Thursday, 26 July 2012

Muslim Girl Problems: Destiny vs. Choice

Here's the thing: say one day you got a sign that led you to believe something about yourself. Like for example - imagine if someone had a dream that they were on a beach in Mexico. Then, sometime after that dream, they made the resolution and actually went to a beach in Mexico... is that Destiny i.e. meant to be or is it a Choice i.e. the seed of the thought planted by the dream that led that person to take the steps necessary to get to the beach in Mexico?

If that person hadn't had the dream, would they have ever gone to Mexico? Or was the dream just a fore-warning, a premonition of sorts that they would find themselves on a beach in Mexico?

As a Muslim, I believe in Destiny. I have learned from a young age that it is He who determines everything, even before it is borne in the human mind. However, I was also taught that being human has afforded us the privilege of Choice. We choose our actions. But where do we draw the line? This is an argument I've had with myself and just about everyone else I know for the better part of two decades.

There is a beautiful Arab Proverb on Destiny that goes something like this:
If it is meant for you, you will receive it, even if it's beneath two mountains;
And if it's not meant for you, you will not receive it, even if it's between your lips.

The first time I was offered the job at The Bank, I turned it down because I didn't want to work for an institution founded on Usury (Interest). Usury or Riba is a great sin in Islam and the issue goes into great depth, linking it to oppression. Authentic Hadith (sayings of the Prophet Muhammed SAW) have stated that when one deals with Interest, The Almighty Himself will wage war against that person on the Day of Judgement. And really, I am in NO position to go to war with The Lord Almighty.

In any case, I was dismissive and turned it down, even after they said that they were really keen to hire me and I was perfect for the job. Then some time later, when I was about to sign another contract, it fell through unexpectedly and through a twist of events, I found myself accepting the initial offer to work at The Bank, but not before speaking to my Dad about it.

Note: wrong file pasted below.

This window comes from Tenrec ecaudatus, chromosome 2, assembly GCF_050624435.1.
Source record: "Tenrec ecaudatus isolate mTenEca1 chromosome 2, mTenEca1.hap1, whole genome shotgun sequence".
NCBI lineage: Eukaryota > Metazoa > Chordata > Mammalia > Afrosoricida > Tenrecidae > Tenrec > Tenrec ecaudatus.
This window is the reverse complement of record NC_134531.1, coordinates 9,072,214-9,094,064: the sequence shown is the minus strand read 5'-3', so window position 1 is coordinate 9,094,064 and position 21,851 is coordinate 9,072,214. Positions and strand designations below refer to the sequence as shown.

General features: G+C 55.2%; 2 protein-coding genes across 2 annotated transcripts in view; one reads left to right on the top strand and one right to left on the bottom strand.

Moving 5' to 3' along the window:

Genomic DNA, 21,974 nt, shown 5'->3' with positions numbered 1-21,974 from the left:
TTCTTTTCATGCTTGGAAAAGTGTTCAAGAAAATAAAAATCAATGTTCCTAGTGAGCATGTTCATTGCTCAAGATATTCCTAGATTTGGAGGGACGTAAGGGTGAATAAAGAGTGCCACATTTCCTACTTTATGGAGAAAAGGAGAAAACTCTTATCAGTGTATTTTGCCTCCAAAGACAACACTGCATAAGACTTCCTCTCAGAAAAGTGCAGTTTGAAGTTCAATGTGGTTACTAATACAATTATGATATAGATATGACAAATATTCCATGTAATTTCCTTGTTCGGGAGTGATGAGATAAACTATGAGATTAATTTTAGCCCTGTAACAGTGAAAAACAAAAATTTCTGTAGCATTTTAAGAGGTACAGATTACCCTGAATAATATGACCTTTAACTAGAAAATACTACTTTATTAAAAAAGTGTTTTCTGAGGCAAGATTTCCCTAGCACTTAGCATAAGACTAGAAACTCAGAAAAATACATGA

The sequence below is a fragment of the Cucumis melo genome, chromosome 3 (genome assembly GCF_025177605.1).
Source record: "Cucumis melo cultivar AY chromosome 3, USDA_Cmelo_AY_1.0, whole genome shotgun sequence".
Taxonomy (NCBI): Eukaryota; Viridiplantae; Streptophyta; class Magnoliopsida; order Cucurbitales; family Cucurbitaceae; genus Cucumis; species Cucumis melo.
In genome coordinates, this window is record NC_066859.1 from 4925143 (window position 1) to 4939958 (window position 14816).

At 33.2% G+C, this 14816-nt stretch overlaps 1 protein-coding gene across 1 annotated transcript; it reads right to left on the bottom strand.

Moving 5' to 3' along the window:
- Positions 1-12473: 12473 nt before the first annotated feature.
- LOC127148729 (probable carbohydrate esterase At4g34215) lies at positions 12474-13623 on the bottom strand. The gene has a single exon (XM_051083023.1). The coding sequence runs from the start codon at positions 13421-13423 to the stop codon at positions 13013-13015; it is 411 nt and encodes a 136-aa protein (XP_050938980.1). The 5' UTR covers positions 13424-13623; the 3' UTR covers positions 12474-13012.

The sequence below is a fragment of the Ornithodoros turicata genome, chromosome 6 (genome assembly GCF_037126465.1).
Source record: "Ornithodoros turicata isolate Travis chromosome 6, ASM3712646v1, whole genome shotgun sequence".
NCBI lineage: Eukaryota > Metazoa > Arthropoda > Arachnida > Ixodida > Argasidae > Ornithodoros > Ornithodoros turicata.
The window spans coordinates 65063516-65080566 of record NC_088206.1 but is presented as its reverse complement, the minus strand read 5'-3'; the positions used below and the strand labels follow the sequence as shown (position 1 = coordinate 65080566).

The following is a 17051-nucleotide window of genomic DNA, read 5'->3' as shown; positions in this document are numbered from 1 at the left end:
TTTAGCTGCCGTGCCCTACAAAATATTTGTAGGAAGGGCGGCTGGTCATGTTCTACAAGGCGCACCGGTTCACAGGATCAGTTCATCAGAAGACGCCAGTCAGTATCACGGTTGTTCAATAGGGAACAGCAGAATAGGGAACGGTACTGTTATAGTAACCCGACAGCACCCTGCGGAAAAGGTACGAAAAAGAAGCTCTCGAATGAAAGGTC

I asked him what he thought and he said, "Well, when you get to the core of it, you can't even make glass"
"Glass? Why Glass?" I said, somewhat confused. 
"Because that's what they use to drink and store wine in", he replied (alcohol is forbidden in Islam). 
He then said "Look, it's not like you're the one who started this business from Usury, you're not enforcing it and you don't have a say in it when it comes to this business. And this job is just a means to an end".

And here's the thing (again): When I was 5 years old, I really wanted to become a police officer. There was something about law enforcement that appealed to me even at that young age - until I found out that you could get shot in the bum. Then I promptly changed my mind and wanted to become a CEO.

When I graduated from school, my first and one of my longest stints in employment, was with a Private Investigative Firm... working with ex-cops, detectives, SWAT, ex-FBI, Intepol... you name it. And completely unintentional or unplanned on my part, every other job I've ever had since then (the teaching stint a short-lived exception) was in Corporate Governance, Compliance or Quality Management - positions that required me to enforce the law and hold other's accountable for their actions. And here I am today, not a police officer or a CEO, but working as a corporate-police-woman of sorts, in Compliance and Anti-Money Laundering.

So was that a Choice or Destiny? Considering that I didn't even want some of the jobs I ended up working in, I'm inclined to believe the latter. But I've come to view the Destiny vs. Choice conundrum as a journey to a specific destination. The road you choose is your choice. But the destination, that's your destiny.